Ofuji of the Yanagi Shop
Japanese Woodblock Print Repro
Wall Scroll

Ofuji of the Yanagi Shop - Japanese Woodblock Print Repro - Wall Scroll
Ofuji of the Yanagi Shop - Japanese Woodblock Print Repro - Wall Scroll
124.1cm
48¾"
46.2cm
18¼"

Typical Gallery Price: $130.00

Your Price: $59.88


• Delivered to you in Ashburn by Aug 13th.
• Standard shipping is just $3.80 for any order.
• Just 1 in stock now.
• Fine Art Giclée Print.
• Handmade Wall Scroll.
• Money-Back Guarantee.

Approximate Measurements

Artwork Panel: 28cm x 62.3cm ≈ 11" x 24½"

Silk/Brocade: 37.2cm x 124.1cm ≈ 14½" x 48¾"

Width at Wooden Knobs: 46.2cm ≈ 18¼"

Information about caring for your wall scroll
See Larger Image
一筆齊文調畫

Ofuji of the Yanagi Shop

This features the young beauty Ofuji (お藤) working in the Yanagi storefront.

Ofuji of the Yanagi Shop - Japanese Woodblock Print Repro - Wall Scroll close up view

Close up view of the artwork mounted to this silk brocade wall scroll

This is a giclee-printed reproduction of a very old Japanese woodblock print. This was made months ago, rather than centuries ago. This reproduction is actually 4x bigger than the original by area (twice the width and twice the length) which makes a bigger/better presentation to enjoy in your home.

Original artist: Ippitsusai Bunchō / 一筆齋文調 (1725-1794).

Original woodblock was created in Japan, Meiwa era, within the Edo period, around 1769.
On the left, this artwork is signed 一筆齊文調画 which is the artist's signature with the character for painting, 画, at the end - indicates he is the original painter/creator. His stamp reads "Mori uji" - Mori being his real surname.

This features the beautiful Ofuji sitting at the front of the store as a "come-on" (kamban musume, literally, "signboard girl").
Beside her is the small grindstone used to crush the gallnuts found on sumac (nurude) into the black powder painted onto their teeth by married women of that period.
Ofuji is preparing packets of the powder and the split-bamboo toothbrushes with which this was applied.
The advertisement on the wall behind her, written under the willow-branch emblem of the store, gives the name of the powder as "Genji Perfumed Gallnut Powder" (Genji Nioi Fushi).

The Yanagi trademark was crossed scrolls in a circle on a fan (which you can see printed on a few surfaces behind her). To the right of her head in the background is a small painting of the Chrysanthemum Boy (Kikujido), a classical Chinese, hence elegant, subject of the time.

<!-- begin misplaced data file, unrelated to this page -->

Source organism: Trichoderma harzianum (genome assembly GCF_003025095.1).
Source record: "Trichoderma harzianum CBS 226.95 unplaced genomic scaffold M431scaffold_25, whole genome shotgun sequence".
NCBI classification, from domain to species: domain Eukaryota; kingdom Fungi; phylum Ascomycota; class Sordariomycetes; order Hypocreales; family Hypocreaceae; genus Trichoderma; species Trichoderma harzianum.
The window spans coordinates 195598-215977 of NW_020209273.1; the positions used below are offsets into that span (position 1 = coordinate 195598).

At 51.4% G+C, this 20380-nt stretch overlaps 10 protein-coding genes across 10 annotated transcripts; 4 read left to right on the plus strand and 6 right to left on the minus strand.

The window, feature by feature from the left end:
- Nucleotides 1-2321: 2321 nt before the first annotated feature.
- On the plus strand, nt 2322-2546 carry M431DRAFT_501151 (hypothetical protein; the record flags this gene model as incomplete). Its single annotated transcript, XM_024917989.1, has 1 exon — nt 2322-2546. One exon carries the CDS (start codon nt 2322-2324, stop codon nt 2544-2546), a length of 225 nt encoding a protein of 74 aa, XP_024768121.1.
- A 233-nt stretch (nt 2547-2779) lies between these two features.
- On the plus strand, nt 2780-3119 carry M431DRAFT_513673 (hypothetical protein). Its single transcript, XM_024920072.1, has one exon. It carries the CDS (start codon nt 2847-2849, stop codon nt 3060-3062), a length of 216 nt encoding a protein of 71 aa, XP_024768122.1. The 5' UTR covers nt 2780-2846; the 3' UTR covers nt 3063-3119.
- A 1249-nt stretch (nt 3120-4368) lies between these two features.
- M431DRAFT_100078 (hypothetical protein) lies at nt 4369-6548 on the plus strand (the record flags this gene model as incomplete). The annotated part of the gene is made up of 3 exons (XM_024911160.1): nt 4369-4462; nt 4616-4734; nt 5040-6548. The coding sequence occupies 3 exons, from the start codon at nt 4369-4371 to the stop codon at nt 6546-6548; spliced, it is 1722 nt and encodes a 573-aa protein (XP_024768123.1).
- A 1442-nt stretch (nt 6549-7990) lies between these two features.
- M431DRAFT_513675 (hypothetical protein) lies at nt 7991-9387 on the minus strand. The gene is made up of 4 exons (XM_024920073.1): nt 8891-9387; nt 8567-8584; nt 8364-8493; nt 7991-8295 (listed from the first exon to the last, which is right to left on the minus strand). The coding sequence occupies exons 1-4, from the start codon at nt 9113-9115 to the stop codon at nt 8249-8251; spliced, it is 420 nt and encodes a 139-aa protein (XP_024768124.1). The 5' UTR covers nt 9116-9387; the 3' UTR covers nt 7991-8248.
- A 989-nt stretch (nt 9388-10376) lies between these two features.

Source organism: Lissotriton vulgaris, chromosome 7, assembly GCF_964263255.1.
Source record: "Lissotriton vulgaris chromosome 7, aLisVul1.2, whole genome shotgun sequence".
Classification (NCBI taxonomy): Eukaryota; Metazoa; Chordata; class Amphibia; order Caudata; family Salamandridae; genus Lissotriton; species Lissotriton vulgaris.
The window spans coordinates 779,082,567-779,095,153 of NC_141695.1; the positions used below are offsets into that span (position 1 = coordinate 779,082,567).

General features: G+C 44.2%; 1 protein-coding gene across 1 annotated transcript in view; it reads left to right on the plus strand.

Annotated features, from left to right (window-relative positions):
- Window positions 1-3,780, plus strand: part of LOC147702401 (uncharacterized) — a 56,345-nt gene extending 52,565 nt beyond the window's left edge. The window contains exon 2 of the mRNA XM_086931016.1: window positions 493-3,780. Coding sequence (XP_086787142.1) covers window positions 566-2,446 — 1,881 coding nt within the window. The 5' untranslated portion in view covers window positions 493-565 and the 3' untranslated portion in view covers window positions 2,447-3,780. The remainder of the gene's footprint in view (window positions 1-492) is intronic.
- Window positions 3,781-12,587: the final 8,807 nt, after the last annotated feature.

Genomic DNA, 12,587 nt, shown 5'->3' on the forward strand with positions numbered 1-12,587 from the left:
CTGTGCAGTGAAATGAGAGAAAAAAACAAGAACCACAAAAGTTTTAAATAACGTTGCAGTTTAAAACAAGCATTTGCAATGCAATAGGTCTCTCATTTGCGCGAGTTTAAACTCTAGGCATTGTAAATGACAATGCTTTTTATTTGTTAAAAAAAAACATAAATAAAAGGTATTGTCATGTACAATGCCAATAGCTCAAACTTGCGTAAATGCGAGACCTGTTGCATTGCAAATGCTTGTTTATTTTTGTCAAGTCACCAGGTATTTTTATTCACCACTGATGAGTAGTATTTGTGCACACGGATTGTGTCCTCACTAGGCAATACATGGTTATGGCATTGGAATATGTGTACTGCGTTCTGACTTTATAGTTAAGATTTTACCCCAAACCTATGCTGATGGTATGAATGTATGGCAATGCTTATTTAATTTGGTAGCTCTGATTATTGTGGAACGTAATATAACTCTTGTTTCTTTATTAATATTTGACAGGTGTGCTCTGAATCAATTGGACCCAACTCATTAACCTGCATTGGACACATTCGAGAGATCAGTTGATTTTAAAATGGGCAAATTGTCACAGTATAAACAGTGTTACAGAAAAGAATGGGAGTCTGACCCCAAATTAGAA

Down the left-hand side of the design is a poem printed in white against the faded background: Keuchi surunurude Ofuji no okami kana... "As they dye their teeth, with gallnut powder, does Ofuji slip them a glance?"
The poem contains a pun on the word okami, which can mean both "sideways glance" and "married woman" (who would of course blacken their teeth).


I purchased a woodblock print, produced from the original design in about 1914. I used this (which has excellent colors) to create the image for this larger reproduction. The original is less than 6" wide and is for sale if you are interested. Probably under $100 if you want to make an offer. Since I have already made a printing master image, I don't need the original anymore, so I can let it go for a bargain price.


More about the artist

Ippitsusai Bunchō (一筆齋文調) was active as an artist between 1755-1790. Like many ukiyo-e artists, his life is shrouded in mystery. His date of birth is unknown, but his real surname at birth was Mori. The year of his death is probably between 1790 and 1794.


About Real Japanese Woodblock Prints

Contrary to popular belief, woodblock printing (and in a way, the first printing press) was invented in China. Both artwork and whole books were produced in China using the woodblock print technique. Much of this artwork and printed books made their way to Japan. Emulating the methods and adding to the style, Japanese artists took woodblock printing to the next level.

In Japan, wood block prints are known as 木版畫 or "Moku Hanga". Most were produced during the Edo period (1603–1867). To put that in perspective, that's from before what is now the USA was even a British colony, to just after the Civil War. Some artists continued creating prints into the early 1900s.